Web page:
Monday, April 15, sees the 200th anniversary of the death of Galloway’s most famous son – Alexander Murray.
The Kirkcudbright shepherd’s son, who was born with severe short-sightedness, seemed on the surface to have few prospects in life but rose to become a Professor of Oriental Languages at Edinburgh University.
Born in a cottage in Dunkitterick, Murray’s father was already 70 when he was born, but taught his son to read the Bible whe he was just a little boy. He made such remarkable progress that his uncle paid for him to be educated at New Galloway and Minnigaff.
He worked at the mill in Minnigaff and taught the mill owner’s children. A natural linguist, he soaked up books and taught himself French, Latin, Greek, Hebrew, German, Anglo-Saxon, Welsh and Abyssinian.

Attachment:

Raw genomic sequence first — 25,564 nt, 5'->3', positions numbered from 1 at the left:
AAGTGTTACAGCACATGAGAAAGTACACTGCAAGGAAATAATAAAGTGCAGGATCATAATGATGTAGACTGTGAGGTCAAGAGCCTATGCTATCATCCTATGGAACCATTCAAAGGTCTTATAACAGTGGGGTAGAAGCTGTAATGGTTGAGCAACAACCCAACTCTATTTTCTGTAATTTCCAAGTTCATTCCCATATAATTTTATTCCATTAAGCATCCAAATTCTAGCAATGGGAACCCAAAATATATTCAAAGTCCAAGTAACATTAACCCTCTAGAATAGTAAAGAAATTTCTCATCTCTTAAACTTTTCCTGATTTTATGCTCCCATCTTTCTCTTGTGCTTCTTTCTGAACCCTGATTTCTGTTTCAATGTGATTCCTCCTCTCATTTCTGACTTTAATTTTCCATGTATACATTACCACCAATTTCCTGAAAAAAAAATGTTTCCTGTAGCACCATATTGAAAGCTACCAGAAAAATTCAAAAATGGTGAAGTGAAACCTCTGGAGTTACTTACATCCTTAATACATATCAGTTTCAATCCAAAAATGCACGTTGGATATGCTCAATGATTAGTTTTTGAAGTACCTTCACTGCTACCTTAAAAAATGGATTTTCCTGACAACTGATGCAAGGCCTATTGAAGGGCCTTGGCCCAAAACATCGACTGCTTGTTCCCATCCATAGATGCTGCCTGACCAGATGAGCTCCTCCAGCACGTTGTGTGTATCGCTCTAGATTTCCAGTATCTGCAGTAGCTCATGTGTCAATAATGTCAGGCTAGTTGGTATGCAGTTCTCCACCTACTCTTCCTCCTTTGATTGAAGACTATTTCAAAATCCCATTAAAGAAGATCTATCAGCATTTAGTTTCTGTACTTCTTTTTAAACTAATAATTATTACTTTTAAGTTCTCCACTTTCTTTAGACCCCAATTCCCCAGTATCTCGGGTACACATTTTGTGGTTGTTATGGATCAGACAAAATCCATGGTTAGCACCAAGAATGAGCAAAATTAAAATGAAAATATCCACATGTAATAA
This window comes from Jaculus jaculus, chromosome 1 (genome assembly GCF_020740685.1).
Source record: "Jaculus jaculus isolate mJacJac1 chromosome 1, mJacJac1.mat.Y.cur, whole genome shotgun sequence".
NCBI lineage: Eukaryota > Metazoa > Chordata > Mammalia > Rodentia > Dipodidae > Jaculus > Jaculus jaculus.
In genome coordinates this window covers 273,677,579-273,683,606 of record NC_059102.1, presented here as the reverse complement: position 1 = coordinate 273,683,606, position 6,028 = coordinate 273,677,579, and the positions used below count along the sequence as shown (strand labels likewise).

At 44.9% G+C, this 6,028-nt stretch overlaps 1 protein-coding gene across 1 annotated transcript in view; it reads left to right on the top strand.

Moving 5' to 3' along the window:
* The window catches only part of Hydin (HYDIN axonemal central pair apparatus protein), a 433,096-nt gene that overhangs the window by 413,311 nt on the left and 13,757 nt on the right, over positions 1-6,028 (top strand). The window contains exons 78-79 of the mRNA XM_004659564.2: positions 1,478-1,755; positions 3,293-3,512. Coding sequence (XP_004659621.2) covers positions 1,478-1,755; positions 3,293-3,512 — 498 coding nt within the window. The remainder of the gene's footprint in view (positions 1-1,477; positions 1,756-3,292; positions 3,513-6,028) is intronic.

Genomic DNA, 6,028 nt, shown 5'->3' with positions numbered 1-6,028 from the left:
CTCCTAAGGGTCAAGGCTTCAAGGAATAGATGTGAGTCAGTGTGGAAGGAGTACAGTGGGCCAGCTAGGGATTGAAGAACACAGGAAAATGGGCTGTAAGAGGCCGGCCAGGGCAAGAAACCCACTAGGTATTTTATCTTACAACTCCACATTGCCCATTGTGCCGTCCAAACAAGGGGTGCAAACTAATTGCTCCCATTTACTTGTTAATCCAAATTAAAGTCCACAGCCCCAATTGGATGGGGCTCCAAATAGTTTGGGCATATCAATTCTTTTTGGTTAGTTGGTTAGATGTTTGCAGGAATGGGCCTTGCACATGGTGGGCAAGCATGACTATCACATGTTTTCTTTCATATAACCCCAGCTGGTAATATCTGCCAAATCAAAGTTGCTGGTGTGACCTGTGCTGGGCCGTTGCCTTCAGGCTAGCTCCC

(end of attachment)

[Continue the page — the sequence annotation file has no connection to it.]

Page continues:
His fierce intelligence brought him to the attention of Robert Burns, who he met in Dumfries in 1794. Burns encouraged Murray to go to Edinburgh University. He applied for and won a scholarship and graduated in divinity.
Murray was also a prolific writer, penning a seven-volume history of the explorer James Bruce as well as a tome called the History of European Languages and Outlines of Oriental Philology.
In 1806 he was appointed assistant minister at Urr near Dalbeattie but at heart he was an academic and in 1812 applied successfully for the post of Professor of Oriental Languages at his alma mater. But within a year his heath was failing and he died in 1813 at the age of 37. He is buried in Greyfriars Kirkyard.
Murray’s Monument was built in 1835 in his honour near the remains of the shepherd’s cottage where he was born.